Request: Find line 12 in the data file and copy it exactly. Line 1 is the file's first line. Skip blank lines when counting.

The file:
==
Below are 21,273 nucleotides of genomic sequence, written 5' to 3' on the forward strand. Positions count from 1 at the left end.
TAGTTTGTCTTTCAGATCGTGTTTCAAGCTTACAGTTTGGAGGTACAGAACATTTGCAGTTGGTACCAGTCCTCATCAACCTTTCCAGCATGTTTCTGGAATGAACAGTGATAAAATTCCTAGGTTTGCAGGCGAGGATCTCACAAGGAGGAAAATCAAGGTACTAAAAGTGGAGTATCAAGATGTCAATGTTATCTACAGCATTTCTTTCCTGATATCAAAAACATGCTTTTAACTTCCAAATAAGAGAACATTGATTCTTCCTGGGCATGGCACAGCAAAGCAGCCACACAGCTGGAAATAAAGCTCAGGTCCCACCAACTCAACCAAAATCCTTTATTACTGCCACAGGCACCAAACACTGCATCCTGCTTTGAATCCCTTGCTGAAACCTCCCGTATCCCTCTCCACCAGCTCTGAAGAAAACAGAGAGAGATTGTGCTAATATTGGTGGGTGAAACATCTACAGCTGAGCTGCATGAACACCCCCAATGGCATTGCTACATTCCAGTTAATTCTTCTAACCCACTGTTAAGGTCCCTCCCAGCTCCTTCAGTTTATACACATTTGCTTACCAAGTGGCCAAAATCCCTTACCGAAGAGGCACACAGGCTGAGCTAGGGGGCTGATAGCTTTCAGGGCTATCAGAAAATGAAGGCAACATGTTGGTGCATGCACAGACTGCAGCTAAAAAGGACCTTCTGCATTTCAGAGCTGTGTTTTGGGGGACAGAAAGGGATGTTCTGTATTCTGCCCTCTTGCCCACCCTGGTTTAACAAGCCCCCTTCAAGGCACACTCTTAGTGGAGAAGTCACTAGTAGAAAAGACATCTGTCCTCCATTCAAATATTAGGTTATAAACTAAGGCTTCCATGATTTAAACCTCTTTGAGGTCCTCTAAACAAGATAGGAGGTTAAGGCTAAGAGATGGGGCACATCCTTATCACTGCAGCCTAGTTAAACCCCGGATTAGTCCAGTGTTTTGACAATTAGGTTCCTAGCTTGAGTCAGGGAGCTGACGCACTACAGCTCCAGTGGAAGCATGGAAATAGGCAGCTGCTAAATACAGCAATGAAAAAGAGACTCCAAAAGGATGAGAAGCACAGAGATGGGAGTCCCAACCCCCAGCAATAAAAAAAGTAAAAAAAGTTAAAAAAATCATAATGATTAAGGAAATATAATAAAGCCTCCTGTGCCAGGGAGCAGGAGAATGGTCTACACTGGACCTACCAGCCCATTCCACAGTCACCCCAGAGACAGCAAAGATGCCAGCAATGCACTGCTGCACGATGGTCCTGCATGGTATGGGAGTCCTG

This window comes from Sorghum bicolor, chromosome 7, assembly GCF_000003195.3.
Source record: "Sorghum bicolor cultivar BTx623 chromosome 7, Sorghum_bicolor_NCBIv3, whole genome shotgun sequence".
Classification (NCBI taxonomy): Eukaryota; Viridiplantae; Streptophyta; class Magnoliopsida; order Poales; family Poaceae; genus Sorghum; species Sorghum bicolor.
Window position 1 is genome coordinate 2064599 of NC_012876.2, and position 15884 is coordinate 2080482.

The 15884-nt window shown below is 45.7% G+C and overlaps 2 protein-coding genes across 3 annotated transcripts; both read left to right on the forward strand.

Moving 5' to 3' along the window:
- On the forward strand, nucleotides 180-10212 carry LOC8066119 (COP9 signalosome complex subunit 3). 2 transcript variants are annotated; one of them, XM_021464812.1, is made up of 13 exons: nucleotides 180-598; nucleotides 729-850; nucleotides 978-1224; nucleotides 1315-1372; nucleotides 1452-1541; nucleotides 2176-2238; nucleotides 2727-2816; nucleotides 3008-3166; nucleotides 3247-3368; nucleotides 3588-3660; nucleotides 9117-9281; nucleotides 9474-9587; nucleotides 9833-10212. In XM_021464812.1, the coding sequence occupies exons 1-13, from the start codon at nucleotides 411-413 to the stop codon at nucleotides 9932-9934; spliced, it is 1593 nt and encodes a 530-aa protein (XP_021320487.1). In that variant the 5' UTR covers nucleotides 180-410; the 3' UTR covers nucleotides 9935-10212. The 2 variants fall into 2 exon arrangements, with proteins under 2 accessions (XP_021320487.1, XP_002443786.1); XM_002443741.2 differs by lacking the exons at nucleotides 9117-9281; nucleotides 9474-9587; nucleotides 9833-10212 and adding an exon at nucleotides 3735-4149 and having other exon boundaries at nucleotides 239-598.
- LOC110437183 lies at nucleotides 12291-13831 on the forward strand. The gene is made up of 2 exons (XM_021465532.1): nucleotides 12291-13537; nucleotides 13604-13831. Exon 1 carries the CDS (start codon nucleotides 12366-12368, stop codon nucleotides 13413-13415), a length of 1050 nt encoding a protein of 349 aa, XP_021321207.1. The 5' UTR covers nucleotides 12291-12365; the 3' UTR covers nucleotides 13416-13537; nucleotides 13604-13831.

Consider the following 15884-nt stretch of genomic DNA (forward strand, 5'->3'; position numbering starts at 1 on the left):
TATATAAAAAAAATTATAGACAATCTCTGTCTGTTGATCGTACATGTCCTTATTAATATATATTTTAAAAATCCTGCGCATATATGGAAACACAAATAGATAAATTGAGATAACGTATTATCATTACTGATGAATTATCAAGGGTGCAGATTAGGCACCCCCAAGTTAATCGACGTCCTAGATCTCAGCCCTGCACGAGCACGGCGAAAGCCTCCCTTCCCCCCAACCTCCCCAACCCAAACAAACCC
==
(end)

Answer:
TATATAAAAAAAATTATAGACAATCTCTGTCTGTTGATCGTACATGTCCTTATTAATATATATTTTAAAAATCCTGCGCATATATGGAAACACAAATAGATAAATTGAGATAACGTATTATCATTACTGATGAATTATCAAGGGTGCAGATTAGGCACCCCCAAGTTAATCGACGTCCTAGATCTCAGCCCTGCACGAGCACGGCGAAAGCCTCCCTTCCCCCCAACCTCCCCAACCCAAACAAACCC